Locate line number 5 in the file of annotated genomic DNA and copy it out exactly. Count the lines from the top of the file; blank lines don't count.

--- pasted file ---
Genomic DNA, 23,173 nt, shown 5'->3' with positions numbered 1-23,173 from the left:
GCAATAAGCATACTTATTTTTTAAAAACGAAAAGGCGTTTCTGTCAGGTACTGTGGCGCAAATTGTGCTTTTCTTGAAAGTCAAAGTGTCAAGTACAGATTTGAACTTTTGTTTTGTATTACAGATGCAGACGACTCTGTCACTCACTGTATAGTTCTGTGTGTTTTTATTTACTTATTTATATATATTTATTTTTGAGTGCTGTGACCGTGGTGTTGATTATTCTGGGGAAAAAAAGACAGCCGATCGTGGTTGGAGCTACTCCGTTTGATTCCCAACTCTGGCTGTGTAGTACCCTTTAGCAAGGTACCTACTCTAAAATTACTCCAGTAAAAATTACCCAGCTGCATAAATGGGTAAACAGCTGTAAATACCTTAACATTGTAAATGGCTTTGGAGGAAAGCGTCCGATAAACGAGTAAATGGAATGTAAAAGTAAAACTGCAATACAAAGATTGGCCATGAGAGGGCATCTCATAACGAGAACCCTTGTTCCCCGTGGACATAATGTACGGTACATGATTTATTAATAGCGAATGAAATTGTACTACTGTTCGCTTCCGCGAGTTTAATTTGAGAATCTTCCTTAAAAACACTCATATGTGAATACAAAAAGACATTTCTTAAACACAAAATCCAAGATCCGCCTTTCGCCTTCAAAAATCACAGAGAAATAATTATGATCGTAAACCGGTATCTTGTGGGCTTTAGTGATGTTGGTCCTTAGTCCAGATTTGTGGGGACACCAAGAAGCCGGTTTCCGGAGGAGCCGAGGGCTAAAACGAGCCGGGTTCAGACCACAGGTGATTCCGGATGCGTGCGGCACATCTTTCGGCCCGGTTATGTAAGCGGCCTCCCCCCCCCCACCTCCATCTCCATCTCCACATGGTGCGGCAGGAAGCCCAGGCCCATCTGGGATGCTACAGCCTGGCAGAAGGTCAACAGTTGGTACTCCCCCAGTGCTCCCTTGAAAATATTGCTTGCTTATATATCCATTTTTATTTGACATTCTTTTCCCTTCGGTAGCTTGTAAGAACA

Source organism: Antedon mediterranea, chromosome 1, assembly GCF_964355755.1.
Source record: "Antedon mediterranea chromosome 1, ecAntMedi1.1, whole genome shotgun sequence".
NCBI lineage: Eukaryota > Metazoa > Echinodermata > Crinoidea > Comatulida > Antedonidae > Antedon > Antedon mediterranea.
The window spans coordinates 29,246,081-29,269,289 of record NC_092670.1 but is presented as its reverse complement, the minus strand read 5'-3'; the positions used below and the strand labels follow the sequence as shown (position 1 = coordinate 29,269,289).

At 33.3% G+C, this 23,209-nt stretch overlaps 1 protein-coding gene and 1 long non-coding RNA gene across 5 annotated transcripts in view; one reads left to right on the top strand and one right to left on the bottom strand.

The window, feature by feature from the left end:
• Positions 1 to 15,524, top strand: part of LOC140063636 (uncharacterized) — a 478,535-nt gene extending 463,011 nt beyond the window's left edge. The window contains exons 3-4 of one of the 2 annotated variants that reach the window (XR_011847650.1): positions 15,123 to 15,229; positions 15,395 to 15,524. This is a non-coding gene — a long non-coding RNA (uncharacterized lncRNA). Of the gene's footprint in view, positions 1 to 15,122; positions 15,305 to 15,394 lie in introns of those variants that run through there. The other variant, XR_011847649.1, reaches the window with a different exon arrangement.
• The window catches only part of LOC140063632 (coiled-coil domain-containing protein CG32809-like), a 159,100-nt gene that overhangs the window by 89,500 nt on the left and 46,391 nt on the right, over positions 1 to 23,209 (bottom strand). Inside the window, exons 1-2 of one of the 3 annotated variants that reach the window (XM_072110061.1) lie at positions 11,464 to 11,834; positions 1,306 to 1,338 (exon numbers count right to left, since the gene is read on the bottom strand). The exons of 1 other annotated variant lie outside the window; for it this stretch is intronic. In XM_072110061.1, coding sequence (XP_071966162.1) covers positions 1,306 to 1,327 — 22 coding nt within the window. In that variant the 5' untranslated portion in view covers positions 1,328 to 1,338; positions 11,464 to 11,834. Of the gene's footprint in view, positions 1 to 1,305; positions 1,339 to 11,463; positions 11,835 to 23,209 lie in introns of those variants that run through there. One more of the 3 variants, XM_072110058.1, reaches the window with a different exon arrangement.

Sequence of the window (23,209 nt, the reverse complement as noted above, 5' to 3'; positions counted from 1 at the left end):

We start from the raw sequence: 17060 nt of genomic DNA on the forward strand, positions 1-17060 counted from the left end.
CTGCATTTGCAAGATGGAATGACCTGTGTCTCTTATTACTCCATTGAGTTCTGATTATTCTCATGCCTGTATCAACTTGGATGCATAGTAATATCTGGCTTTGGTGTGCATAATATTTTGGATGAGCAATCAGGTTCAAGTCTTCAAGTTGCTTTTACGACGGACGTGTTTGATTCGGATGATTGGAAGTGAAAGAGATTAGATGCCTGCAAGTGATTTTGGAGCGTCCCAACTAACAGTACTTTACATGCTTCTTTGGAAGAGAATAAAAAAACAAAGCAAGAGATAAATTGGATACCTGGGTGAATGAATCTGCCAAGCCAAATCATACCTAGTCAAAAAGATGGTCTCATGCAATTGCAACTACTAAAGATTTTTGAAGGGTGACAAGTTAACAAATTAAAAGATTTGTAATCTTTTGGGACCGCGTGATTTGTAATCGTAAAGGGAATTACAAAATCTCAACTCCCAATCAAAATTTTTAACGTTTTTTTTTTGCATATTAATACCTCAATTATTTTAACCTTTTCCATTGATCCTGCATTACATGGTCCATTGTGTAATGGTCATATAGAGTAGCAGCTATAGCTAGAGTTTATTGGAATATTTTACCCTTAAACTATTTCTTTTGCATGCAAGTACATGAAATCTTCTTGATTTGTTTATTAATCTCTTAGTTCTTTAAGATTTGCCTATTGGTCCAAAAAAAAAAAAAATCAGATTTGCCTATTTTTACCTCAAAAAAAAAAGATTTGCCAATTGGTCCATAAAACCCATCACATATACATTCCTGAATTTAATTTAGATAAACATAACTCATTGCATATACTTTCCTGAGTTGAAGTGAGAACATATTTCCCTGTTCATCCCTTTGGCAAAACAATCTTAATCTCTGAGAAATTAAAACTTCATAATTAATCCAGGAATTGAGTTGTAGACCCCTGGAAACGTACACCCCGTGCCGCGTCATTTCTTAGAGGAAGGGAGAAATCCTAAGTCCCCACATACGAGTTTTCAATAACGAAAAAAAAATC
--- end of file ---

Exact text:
NCBI lineage: Eukaryota > Metazoa > Echinodermata > Crinoidea > Comatulida > Antedonidae > Antedon > Antedon mediterranea.